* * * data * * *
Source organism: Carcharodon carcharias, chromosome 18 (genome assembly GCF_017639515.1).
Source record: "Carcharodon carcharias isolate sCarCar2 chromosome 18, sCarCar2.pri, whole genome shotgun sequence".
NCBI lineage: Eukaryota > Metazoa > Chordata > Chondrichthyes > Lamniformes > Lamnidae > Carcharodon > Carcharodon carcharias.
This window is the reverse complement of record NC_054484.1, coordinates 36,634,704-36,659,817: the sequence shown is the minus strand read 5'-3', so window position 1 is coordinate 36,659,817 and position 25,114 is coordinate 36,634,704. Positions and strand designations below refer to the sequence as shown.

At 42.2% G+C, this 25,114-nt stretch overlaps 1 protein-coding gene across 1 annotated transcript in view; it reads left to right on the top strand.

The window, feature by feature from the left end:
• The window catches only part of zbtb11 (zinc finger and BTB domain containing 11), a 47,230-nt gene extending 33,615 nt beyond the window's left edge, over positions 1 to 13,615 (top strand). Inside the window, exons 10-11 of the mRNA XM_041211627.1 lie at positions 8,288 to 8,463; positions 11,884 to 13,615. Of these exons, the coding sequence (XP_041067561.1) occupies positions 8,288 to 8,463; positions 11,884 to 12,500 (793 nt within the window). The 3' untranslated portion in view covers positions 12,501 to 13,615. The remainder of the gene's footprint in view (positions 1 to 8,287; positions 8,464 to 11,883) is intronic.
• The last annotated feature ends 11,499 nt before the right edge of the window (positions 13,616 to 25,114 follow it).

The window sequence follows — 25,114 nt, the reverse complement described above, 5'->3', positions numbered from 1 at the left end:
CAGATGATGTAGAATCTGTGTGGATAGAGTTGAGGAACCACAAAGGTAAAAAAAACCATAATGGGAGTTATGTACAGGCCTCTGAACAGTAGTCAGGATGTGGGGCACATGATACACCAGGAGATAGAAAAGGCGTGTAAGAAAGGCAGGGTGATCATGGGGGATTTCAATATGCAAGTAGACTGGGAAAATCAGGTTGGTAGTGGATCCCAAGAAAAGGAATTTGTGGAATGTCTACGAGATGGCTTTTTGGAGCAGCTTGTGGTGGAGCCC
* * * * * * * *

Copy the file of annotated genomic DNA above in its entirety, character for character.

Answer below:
Source organism: Carcharodon carcharias, chromosome 18 (genome assembly GCF_017639515.1).
Source record: "Carcharodon carcharias isolate sCarCar2 chromosome 18, sCarCar2.pri, whole genome shotgun sequence".
NCBI lineage: Eukaryota > Metazoa > Chordata > Chondrichthyes > Lamniformes > Lamnidae > Carcharodon > Carcharodon carcharias.
This window is the reverse complement of record NC_054484.1, coordinates 36,634,704-36,659,817: the sequence shown is the minus strand read 5'-3', so window position 1 is coordinate 36,659,817 and position 25,114 is coordinate 36,634,704. Positions and strand designations below refer to the sequence as shown.

At 42.2% G+C, this 25,114-nt stretch overlaps 1 protein-coding gene across 1 annotated transcript in view; it reads left to right on the top strand.

The window, feature by feature from the left end:
• The window catches only part of zbtb11 (zinc finger and BTB domain containing 11), a 47,230-nt gene extending 33,615 nt beyond the window's left edge, over positions 1 to 13,615 (top strand). Inside the window, exons 10-11 of the mRNA XM_041211627.1 lie at positions 8,288 to 8,463; positions 11,884 to 13,615. Of these exons, the coding sequence (XP_041067561.1) occupies positions 8,288 to 8,463; positions 11,884 to 12,500 (793 nt within the window). The 3' untranslated portion in view covers positions 12,501 to 13,615. The remainder of the gene's footprint in view (positions 1 to 8,287; positions 8,464 to 11,883) is intronic.
• The last annotated feature ends 11,499 nt before the right edge of the window (positions 13,616 to 25,114 follow it).

The window sequence follows — 25,114 nt, the reverse complement described above, 5'->3', positions numbered from 1 at the left end:
CAGATGATGTAGAATCTGTGTGGATAGAGTTGAGGAACCACAAAGGTAAAAAAAACCATAATGGGAGTTATGTACAGGCCTCTGAACAGTAGTCAGGATGTGGGGCACATGATACACCAGGAGATAGAAAAGGCGTGTAAGAAAGGCAGGGTGATCATGGGGGATTTCAATATGCAAGTAGACTGGGAAAATCAGGTTGGTAGTGGATCCCAAGAAAAGGAATTTGTGGAATGTCTACGAGATGGCTTTTTGGAGCAGCTTGTGGTGGAGCCC